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Jill Wechsler is ACT's Washington Editor
Now the challenge to FDA and to sponsors is to maintain the high level of support for research, discovery, and regulatory flexibility underpinning these gains, writes Jill Wechsler.
New drug approvals reached record levels last year, with FDA approving 46 new molecular entities (NMEs), more than double the number in 2016. Add to that the landmark gene and CAR-T cellular therapies and vaccines regulated as biologics. This achievement reflects a large number of applications filed with the agency for breakthrough cancer and rare diseases treatments that qualify for more streamlined clinical testing and accelerated review. Now the challenge to FDA and to sponsors is to maintain the high level of support for research, discovery, and regulatory flexibility underpinning these gains.
Whether approval numbers remain high in 2018 involves a range of factors. Several late 2017 decisions were scheduled for review this year, a process that often reduces review numbers in subsequent months: FDA approved 45 novel drugs in 2015, but only 22 in 2016. At the same time, the R&D pipeline is full: the Center for Drug Evaluation and Research (CDER) reported an increase in submissions last year and that it is overseeing more than 7,000 active investigational new drug applications (INDs) for drugs and biologics.
The ability of FDA and sponsors to expeditiously move important therapies through development and review reflects innovations in clinical research strategies and in regulatory policy. FDA is approving more critical treatments for life-threatening conditions based on results from small and early clinical studies. While some critics claim that such truncated clinical research puts patients at risk, FDA officials insist that it is maintaining high standards while paying more attention to risk-benefit assessments that reflect patient needs and preferences.
Further modernization of FDA medical product oversight remains a key goal for Commissioner Scott Gottlieb, who has rolled out multiple initiatives in recent months to better inform R&D policies. Many of these implement provisions of the 21st Century Cures Act that authorize more efficient clinical research strategies and more collaboration within FDA in reviewing innovative and challenging therapies. FDA launched the Oncology Center for Excellence last year, which was instrumental in approving new breakthrough gene therapies, and Gottlieb is considering additional cross-agency Centers to facilitate development of immunology and neuroscience treatments. Similarly, the Center for Biologics Evaluation and Research (CBER) established a framework for evaluating Regenerative Medicine Advanced Therapies (RMATs), issuing guidances and developing standards and definitions to help sponsors utilize the program.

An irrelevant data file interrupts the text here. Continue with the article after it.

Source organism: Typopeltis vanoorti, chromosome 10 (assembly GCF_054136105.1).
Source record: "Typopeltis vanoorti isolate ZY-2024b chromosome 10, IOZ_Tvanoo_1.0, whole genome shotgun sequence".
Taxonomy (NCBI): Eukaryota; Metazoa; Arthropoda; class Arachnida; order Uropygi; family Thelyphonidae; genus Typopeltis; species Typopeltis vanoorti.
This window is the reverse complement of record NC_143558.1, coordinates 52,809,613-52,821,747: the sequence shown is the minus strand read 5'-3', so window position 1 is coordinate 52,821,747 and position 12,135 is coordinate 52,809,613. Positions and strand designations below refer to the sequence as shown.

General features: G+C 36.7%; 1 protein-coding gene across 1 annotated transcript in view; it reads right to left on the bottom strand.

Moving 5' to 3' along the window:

FDA also is advancing programs to qualify drug development tools such as biomarkers, animal models, and clinical outcome assessments (COAs); a scale for assessing patient reported outcomes related to major depressive disorders is under review. And the development of new antibacterial medicines should gain from the Limited Population Pathway (LPAD) for testing treatments for infections in small patient populations. The Cures Act further encourages use of novel clinical trial designs, modeling and simulations for evidence of effectiveness, as well as for optimizing dosing and evaluating adverse events. And it supports broader incorporation of complex adaptive studies into clinical protocols, a topic that will be discussed at an FDA public meeting in March 2018.
New guidance published in December aims to further encourage development of targeted medicines that address underlying genetic mutations. The advisory supports enrollment of patients with rare mutations in clinical trials for promising therapies, including those that target a molecular subtype common across different phenotypes, such as Merck’s Keytruda (pembrolizumab). A second guidance discusses the assessment and use of in vitro diagnostic (IVD) devices in clinical trials to determine if the IVD requires separate FDA review. The aim is to prevent clinical study failure due to uncertainties about biomarker validity. Further guidance will assess the risks related to certain IVDs used in oncology studies, with the goal of simplifying the development of companion diagnostics and their use in drug development.
FDA ended the year with additional advisories on how sponsors should best utilize a range of formal meetings and other means of communicating with agency staffers during drug development, with the goal of further improving the speed and efficiency of the drug approval process.
While it will be difficult for FDA to achieve another year of record approvals, the pace of policy development and regulatory innovation shows every sign of continuing at a fast pace. In recognition of the globalization of drug R&D, FDA aims to finalize new rules to facilitate the use of clinical data from outside the U.S. in evaluating medical devices and to update postmarketing safety reporting for drugs and biologics to fit international standards. With new research indicating that important gene therapies for sickle-cell disease and hemophilia are on the horizon, along with more cancer killers and rare disease cures, the pressure is on FDA and industry to smooth the path to further breakthroughs.